Type B: Unisexual: A flower is either “Male” (has only Carpel) or “Female” (has only Stamen). Two options exist:

Option 1: ALL flowers of a plant are either “Male” or “Female”. For example: Catasetum and Pistachio Nuts.

Option 2: Some flowers of a plant are “Male”, and some are “Female”. The two types of flowers co-exist. For example: Pumpkin

Type C: Sex-Switching: Plants with flowers that change during the day are also common. The sex of the flowers switches from “Male to Female” or “Female to Male” at different times of the day. For example: Avocado.

Type D: A-sexual (Sterile).

Homozygous and Heterozygous.

A plant with two copies of the same “allele”, (AA or aa), is homozygous for that trait.

A plant that has a copy of two different “alleles”, (Aa), is heterozygous.

Homozygous plants with desirable traits can be produced from heterozygous starting plants, if a haploid cell, with the alleles for those desirable traits can be produced and then used to make a doubled haploid. Subsequently, the doubled haploid will be homozygous for the desired traits.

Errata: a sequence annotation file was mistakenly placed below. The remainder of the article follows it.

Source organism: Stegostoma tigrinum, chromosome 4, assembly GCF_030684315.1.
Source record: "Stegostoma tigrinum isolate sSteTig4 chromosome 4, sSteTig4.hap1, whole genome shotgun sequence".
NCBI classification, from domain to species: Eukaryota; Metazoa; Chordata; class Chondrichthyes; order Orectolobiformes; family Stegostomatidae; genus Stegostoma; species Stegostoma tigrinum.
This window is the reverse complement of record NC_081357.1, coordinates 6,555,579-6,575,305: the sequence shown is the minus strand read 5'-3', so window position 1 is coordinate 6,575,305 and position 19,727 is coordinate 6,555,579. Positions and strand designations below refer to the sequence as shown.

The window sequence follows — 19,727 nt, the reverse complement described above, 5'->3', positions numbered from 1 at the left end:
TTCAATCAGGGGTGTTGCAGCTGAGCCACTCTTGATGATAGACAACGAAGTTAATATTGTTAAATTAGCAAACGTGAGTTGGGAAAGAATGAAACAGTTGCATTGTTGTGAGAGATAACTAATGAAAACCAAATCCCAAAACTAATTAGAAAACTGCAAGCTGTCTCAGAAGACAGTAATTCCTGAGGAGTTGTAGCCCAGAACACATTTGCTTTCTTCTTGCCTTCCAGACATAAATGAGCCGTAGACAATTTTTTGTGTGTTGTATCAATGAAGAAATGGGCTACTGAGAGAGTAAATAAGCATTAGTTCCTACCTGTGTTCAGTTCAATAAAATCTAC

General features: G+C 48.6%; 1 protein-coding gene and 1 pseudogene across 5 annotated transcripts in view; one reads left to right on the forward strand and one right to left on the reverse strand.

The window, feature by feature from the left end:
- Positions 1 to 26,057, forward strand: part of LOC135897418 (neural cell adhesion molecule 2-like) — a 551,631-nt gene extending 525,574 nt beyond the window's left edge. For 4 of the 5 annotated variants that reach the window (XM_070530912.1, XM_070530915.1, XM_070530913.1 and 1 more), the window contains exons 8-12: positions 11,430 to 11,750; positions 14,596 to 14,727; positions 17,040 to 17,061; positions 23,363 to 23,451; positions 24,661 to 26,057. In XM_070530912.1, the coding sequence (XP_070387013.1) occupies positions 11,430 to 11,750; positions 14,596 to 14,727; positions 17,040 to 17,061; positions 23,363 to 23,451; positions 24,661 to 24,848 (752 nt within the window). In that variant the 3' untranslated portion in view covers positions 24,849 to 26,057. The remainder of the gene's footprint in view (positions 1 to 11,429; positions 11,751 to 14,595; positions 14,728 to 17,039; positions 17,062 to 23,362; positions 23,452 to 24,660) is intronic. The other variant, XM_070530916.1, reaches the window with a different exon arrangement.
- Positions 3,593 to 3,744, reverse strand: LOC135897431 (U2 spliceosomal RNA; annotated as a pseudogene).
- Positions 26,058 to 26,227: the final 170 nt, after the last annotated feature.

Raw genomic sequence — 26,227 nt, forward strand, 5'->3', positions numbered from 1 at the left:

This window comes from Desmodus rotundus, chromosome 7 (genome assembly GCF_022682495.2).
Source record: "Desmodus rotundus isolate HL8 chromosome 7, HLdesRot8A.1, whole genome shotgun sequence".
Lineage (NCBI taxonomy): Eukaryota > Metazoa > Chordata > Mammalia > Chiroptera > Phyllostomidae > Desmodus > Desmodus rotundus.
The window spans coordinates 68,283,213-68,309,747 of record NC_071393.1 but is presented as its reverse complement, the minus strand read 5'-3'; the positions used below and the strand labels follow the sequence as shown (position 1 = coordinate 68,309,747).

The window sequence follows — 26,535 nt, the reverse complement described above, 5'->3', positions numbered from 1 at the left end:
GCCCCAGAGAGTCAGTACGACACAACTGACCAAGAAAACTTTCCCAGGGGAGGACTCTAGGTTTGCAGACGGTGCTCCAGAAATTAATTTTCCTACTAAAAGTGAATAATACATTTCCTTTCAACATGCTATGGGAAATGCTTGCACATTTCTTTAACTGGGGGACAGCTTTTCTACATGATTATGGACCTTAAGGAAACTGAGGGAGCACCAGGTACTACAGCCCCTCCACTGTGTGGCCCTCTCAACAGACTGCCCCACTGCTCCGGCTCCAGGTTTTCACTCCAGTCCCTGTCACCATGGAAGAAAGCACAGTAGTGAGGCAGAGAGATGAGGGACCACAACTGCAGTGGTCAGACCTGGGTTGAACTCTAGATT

Normally, the word “hybrid” refers to crosses between two different species. There is no useful term that distinguishes different types of hybridization, such as crosses between species. Unofficially, the term “Primary Hybrid” is used by agriculturalists for crosses between two species of the same genus, and the term “Inter-Generic Hybrid” is used for crosses between plants of different genera.

In-Breeding or Line Breeding. Inbreeding is the deliberate mating of two parents who are related to each other

1. Self-pollination or Selfing - Some species or hybrids are self-pollinating. For example: Phaius

2. Cross pollination – Both parents derive from flowers of the same plant.

3. Cross breeding – Parents come from flowers of the same species/hybrids that originate from different plants.

Plants have two copies of any given gene, one representing the “Male” and the other the “Female”. When the two are related, the two genes in the new life form, are identical copies contributed by the common ancestor. The higher the inbreeding coefficient is the more likely this is to happen. In nature, it occurs naturally in the form of self-pollination.